A U.S. congressional panel leading the impeachment inquiry against President Donald Trump will debate the evidence against him on Monday, with Democratic lawmakers poised to move forward with possible formal charges of abuse of power and obstruction of Congress this week.
The Democratic-led House of Representatives Judiciary Committee will formally review evidence from impeachment investigators at an all-day hearing scheduled to begin at 9 a.m. (1400 GMT), a key step before determining charges, known as articles of impeachment, that the full House is likely to vote on before Christmas.
The committee could vote to send them to the House floor later this week, Democratic Judiciary Chairman Jerrold Nadler said on Sunday, as lawmakers sharpened their focus on charges of wrongdoing in Trump's dealings with Ukraine.
That will set up an inevitable clash with Trump and his Republican allies, who maintain that Democrats are on a partisan mission to unseat a president who did nothing to merit impeachment. No current House Republican has come out in favor of impeaching Trump.
A vote in the House in favor of impeachment would trigger a trial in the Republican-controlled Senate where a two-thirds vote of those present would be needed to remove the president from office. A conviction is considered unlikely.
It has been 20 years since Americans last witnessed impeachment proceedings, when Republicans brought charges against Democratic President Bill Clinton arising from a sexual relationship he had with a White House intern. He was acquitted in the Senate.
"It's up to us now in the House, and presumably will be up to the senators, to see if we will and if the senators will put the welfare of the country and patriotism above partisan considerations or not," Nadler said on CNN's "State of the Union" on Sunday.
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But on ABC's "This Week," House Judiciary Republican Matt Gaetz said the impeachment drive was "exclusively supported by Democrats."
'PATTERN OF BEHAVIOR'
After weeks of investigation into Trump's request that Ukraine investigate former Vice President Joe Biden, a leading contender for the Democratic nomination to face the president in the 2020 election, the committee is focused on two articles charging Trump with abuse of power and obstruction of Congress.
Democrats have also accused Trump of abusing his power by withholding $391 million in security aid to Ukraine - a vulnerable U.S. ally facing Russian aggression - and holding back a coveted White House meeting with Ukrainian President Volodymyr Zelenskiy as leverage to pressure Kiev into investigating Biden and his businessman son, Hunter Biden.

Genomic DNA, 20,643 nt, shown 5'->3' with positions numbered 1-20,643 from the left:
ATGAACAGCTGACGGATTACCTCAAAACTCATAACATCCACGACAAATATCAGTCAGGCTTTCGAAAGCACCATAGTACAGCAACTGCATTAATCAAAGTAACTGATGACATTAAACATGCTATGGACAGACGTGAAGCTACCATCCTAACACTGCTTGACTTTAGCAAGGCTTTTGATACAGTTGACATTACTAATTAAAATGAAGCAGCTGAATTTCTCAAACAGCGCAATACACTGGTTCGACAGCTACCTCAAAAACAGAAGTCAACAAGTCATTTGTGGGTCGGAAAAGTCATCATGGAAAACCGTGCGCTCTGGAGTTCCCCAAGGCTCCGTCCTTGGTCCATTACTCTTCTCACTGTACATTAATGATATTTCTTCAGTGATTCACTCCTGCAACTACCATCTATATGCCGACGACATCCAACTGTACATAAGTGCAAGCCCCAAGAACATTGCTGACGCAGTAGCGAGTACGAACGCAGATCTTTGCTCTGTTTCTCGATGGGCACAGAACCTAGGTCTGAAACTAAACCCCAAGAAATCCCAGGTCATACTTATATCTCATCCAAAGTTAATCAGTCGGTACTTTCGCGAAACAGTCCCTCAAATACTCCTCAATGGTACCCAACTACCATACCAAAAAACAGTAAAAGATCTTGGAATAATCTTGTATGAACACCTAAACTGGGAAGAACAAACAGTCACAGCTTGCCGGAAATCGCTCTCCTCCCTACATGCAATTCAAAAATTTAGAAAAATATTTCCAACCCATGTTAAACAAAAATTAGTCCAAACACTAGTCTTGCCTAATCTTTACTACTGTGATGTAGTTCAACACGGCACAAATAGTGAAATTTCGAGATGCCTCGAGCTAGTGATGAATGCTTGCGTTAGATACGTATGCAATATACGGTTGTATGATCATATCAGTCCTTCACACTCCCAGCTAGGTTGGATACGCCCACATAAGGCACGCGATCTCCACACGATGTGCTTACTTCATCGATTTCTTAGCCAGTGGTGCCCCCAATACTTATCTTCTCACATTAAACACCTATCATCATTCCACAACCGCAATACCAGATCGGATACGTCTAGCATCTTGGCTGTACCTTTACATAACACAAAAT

But they appeared to back away from basing one of the articles of impeachment on former Special Counsel Robert Mueller's report on Russian election interference in 2016.
Instead, Democrats suggested they could use Mueller's findings to demonstrate what they describe as a pattern of behavior by which Trump has sought repeatedly to encourage foreign involvement in U.S. elections and then move to stymie investigators.
Trump has denied wrongdoing and said the inquiry is a hoax.
Democrats intend to decide which articles to bring forward after Monday's hearing, which will feature testimony from Democratic and Republican lawyers from the House Intelligence and Judiciary committees.
The proceedings will showcase a 300-page report by Intelligence Committee Democrats that levels allegations of sweeping abuse of power against Trump.
"What we're hoping is today we will be able to quickly lay out the facts, bring out the most compelling part of the story and ... make clear the clear and present danger to the country," U.S. Representative Pramila Jayapal, a Democrat on the Judiciary panel, told CNN on Monday.
In a letter to the White House released late on Sunday, Nadler said he was formally providing the report and other materials related to the proceedings except for "a limited number" of items containing sensitive information that would be available for White House review at a secure location in the House.
Republicans have their own, 110-page report, which argues that the inquiry has relied on "unelected bureaucrats" who "fundamentally disagreed with President Trump's style, world view and decisions" but presented no evidence amounting to an impeachable offense.
(Reporting by David Morgan; additional reporting by Susan Heavey; Editing by Soyoung Kim, Peter Cooney and Paul Simao)